TOKYO -- Sagawa Express, a subsidiary of Japan's SG Holdings, has decided to purchase 7,200 low-priced electric minivans which will be made in China, Nikkei has learned. Sagawa, a major transport company, will use those EVs to deliver goods mostly over short distances.
China's Guangxi Automobile Group will manufacture small electric commercial vans designed by a Japanese startup on an Original Equipment Manufacturer basis. This will be the first example of a Chinese-made EV making a large-scale landing in Japan.
The van will have a cruising range of more than 200 km. Specifications will be finalized in August, and the Chinese automaker, based in the Guangxi Zhuang Autonomous Region in southern China, will start mass production as early as in September, with deliveries expected in September 2022.
Sagawa, a major transport company, will use those EVs to deliver goods mostly over short distances.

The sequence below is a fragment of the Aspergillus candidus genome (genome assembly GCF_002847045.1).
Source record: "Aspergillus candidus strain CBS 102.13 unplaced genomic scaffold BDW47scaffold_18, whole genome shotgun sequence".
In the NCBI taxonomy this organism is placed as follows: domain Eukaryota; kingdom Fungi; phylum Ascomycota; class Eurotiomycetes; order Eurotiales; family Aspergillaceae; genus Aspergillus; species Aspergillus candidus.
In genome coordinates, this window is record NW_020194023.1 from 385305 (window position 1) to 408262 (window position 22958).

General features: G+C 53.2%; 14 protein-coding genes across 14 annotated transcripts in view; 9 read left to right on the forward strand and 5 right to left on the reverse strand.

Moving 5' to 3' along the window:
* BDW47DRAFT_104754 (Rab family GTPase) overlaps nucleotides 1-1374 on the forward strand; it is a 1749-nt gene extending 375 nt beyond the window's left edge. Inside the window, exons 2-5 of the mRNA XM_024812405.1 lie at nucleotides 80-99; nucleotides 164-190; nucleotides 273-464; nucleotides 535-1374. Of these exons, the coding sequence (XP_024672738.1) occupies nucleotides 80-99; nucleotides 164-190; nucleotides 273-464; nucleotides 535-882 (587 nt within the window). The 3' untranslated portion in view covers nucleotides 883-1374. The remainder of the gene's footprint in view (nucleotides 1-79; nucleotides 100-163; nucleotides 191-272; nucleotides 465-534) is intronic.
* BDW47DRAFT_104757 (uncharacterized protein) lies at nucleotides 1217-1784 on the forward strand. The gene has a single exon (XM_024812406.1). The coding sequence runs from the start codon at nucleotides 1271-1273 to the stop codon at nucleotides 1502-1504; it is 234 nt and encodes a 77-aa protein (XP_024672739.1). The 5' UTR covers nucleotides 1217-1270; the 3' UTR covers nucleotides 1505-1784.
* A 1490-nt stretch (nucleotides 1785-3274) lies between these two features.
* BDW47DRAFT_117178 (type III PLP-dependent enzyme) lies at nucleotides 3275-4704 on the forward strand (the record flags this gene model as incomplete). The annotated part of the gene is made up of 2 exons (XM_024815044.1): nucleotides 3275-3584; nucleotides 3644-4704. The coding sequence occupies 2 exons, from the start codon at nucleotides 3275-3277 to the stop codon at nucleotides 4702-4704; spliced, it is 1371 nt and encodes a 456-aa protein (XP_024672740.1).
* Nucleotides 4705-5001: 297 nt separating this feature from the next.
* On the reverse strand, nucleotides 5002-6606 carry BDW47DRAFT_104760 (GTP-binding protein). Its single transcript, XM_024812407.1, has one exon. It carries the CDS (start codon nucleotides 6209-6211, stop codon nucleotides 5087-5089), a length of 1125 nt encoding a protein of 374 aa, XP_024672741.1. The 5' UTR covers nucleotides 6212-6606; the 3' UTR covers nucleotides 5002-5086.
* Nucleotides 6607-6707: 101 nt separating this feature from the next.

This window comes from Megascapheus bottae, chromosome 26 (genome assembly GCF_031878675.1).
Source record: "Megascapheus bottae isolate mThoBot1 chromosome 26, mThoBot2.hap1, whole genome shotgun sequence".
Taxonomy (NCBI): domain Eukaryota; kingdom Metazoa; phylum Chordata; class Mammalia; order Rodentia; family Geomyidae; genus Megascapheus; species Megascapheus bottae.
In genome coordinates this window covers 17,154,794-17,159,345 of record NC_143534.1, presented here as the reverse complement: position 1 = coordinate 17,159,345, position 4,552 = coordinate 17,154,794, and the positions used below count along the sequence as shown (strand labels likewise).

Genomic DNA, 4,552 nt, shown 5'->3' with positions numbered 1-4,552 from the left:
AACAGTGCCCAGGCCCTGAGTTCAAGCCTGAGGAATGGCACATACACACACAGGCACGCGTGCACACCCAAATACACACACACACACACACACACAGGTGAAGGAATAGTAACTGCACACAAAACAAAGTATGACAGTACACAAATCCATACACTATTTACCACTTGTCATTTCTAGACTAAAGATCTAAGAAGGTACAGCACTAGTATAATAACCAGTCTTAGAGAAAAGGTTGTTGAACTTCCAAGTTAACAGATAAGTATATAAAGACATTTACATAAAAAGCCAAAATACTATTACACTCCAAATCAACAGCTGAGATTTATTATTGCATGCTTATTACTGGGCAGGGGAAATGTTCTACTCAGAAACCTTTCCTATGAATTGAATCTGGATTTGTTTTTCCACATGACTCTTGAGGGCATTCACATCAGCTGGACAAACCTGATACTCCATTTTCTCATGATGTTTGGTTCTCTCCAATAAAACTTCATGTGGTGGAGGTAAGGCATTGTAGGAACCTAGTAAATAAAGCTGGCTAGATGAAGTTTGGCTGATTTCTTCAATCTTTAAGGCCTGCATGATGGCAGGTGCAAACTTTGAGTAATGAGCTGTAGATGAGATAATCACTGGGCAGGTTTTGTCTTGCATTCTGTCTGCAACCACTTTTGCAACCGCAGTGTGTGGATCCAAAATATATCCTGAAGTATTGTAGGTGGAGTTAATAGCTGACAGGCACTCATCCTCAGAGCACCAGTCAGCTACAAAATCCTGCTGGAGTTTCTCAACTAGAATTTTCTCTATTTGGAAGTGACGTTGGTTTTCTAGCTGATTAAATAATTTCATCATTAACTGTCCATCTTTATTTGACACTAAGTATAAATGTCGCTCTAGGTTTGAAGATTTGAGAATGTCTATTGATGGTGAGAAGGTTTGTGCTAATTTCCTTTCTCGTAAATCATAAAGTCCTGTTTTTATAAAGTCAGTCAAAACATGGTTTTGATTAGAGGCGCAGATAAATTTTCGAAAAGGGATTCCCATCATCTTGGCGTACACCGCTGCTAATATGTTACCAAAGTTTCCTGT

The Chinese maker sees the small commercial EV segment, which has been mostly overlooked by Japanese auto makers, as a foothold for further market expansion.
Initially, the vans will be brought to Japan as 'parallel imports', whereby legitimate goods are moved through unauthorized channels. At the same time, Guangxi Automobile will proceed with getting approval from Japan's Ministry of Land, Infrastructure, Transport and Tourism.
Tokyo-based ASF, a Japanese EV-related startup, will be in charge of vehicle planning and development of the vans, as well as product warranty. The Chinese maker will be the Original Equipment Manufacturer.
Sagawa has not disclosed the price of the vehicle, but it is expected to be below the 1.3 million to 1.5 million yen ($11,800 to $13,700 million) range -- typical prices for a gasoline-powered light minivan.
Small commercial EVs is an area in which Japanese manufacturers have not made much effort in terms of ensuring profitability, safety and maintaining brand. Mitsubishi Motors released the world's first commercial EV minivan, the MINICAB-MiEV, in 2011, but the cumulative sales are only 9,100 units.
Meanwhile, Chinese EVs have begun to penetrate into the Japanese commercial car market. BYD, a major Chinese producer, is increasing the number of deliveries in Japan. Tokyo's Ueno Zoo and Japan's Dutch-themed amusement park Huis Ten Bosch have adopted it as an in-park bus, with a total of 53 buses. BYD aims to increase the number to 100 by June next year.